Since we moved from New Jersey to a kibbutz in Israel almost five months ago my children have been tasting freedom — and it’s a taste they like, along with chocolate spread and mitz-petel. But they''re depending on me even less since I started a full time job in April, and in fact, have become quite belligerent about doing things by themselves: from dressing to preparing food to walking to school on their own. My children are becoming a lot more independent here.
Which makes the anecdote I’m about to share even more interesting.
Over the past few weeks, we in Israel have moved through a series of three national holidays: Yom HaZikaron laShoah ve-la G’vurah (known colloquially as Yom HaShoah), “Holocaust Rememberance Day;” Yom HaZikaron, “Memorial Day;” and Yom HaAtzmaut, “Israel Independence Day.” These holidays, for Israelis, are serious business.
In addition to sirens sounding for moments of silence causing cars to stop in the middle of the highway; in addition to ceremonies in our communities and schools; and in addition to the endless television programming memorializing the fallen and honoring the heroes, our schoolchildren have really been taught the real deal.
There’s no sugar-coating Israeli history in Israel. There’s no vanilla version of what happened to the Jews in the Holocaust or what Israeli soldiers faced during Israel’s various wars. It seems as if Israeli children are indoctrinated (and I mean that in a good way) from a very early age with an understanding of what has been required to safeguard this country we live in.
The day before the Yom HaZikaron/YomHaatzmaut school and work holiday, my oldest son, who is eight and a half and in second grade in a public school came home with an interesting report of his day. He shared with me the news as if it was ordinary, but to me, it was a story you’d only hear in Israel. Or, at the very least, it was a story that would only be acceptable in Israel.
A game my son often plays with his friends is called “Ganav v’Shoter,” which is pretty much “Cops and Robbers.” That day at school, however, they came up with a twist on the original. They called it “Yehudim v’Nazim.”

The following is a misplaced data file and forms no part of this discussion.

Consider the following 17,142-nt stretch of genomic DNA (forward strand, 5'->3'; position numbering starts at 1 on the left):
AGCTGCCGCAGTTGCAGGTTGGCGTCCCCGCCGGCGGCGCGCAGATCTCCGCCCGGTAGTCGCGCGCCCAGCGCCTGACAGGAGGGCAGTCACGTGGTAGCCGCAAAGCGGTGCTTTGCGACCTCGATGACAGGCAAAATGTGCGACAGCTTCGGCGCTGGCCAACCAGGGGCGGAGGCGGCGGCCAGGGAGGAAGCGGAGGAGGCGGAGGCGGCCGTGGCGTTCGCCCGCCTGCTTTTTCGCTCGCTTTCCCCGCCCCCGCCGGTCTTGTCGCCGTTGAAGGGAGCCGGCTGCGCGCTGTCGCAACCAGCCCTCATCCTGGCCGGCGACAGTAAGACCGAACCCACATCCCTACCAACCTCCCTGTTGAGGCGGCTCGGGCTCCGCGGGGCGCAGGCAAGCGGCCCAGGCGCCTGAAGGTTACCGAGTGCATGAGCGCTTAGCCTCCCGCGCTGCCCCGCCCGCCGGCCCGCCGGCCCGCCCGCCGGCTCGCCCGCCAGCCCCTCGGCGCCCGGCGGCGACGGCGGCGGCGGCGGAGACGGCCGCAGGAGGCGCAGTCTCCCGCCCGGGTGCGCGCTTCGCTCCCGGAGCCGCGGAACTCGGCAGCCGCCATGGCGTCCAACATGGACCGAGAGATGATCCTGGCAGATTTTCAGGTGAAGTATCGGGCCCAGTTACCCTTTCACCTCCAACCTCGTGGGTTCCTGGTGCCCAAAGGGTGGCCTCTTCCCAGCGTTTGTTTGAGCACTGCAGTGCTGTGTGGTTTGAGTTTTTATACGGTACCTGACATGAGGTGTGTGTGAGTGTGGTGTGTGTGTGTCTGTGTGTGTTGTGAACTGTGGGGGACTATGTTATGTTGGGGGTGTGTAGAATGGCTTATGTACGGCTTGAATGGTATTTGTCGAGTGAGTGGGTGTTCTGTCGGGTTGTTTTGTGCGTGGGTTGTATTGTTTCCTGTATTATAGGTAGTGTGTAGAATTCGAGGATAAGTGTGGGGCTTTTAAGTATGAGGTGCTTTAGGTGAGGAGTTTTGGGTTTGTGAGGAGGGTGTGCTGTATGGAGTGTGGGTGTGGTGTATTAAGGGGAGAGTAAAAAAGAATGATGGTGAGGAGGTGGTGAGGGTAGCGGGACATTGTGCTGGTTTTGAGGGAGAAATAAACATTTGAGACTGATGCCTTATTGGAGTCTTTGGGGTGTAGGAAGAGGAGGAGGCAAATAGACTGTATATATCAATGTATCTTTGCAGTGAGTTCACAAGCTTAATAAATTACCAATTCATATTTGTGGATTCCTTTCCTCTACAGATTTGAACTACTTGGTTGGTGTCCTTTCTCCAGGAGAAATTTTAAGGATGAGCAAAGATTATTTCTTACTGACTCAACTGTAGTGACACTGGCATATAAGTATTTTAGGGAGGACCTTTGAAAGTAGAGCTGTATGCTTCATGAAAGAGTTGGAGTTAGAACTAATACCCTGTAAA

Jews and Nazis.
Half the kids were the Jews and the other half were the Nazis, he told me. (The Nazis were the “bad guys.”) My kid and his classmates were creative. Some of the Jews got to be “partisans” and had more freedom to wander to various areas of the playground and were also granted the ability to free the Jews who were captured: They weren’t in jail, though, those captured Jews. They were locked in the Ghetto.
Yes, a timely twist on an age-old game. But not unexpected considering the history lessons they were receiving that week in school and at home.
Can you imagine a game of “Jews vs. Nazi” in the States? Some place where the school psychologist wouldn’t be called in immediately or the ADL had any influence. I can’t be 100% sure it wouldn’t happen, but I think Holocaust education is only briefly glossed over in the States, if at all, and then only in older grades. It’s deemed inappropriate subject matter for young children. Right or wrong, I don’t know. But this is how it is. Not in Israel, though. Kids here, even during more peaceful times, need to understand the price and the impact of war.
My oldest son is fascinated with history and he''s a rough and tumble kind of kid. The stories he heard from his teacher these past few weeks or saw on the roll out movie screens behind the presenters at the various ceremonies didn’t haunt his dreams or leave a trail of fear. But, I do think he understands a little better the difference between living here in Israel and living in New Jersey; what living here means for him as a boy, and as a Jew.
I, on the other hand, couldn''t stop thinking about the soldiers who lost their lives. About the boys they once were. I became very present to the understanding that I am now a mother of three children who one day may be required to fight battles that take place far away from the playground.And suddenly, independence has a new meaning.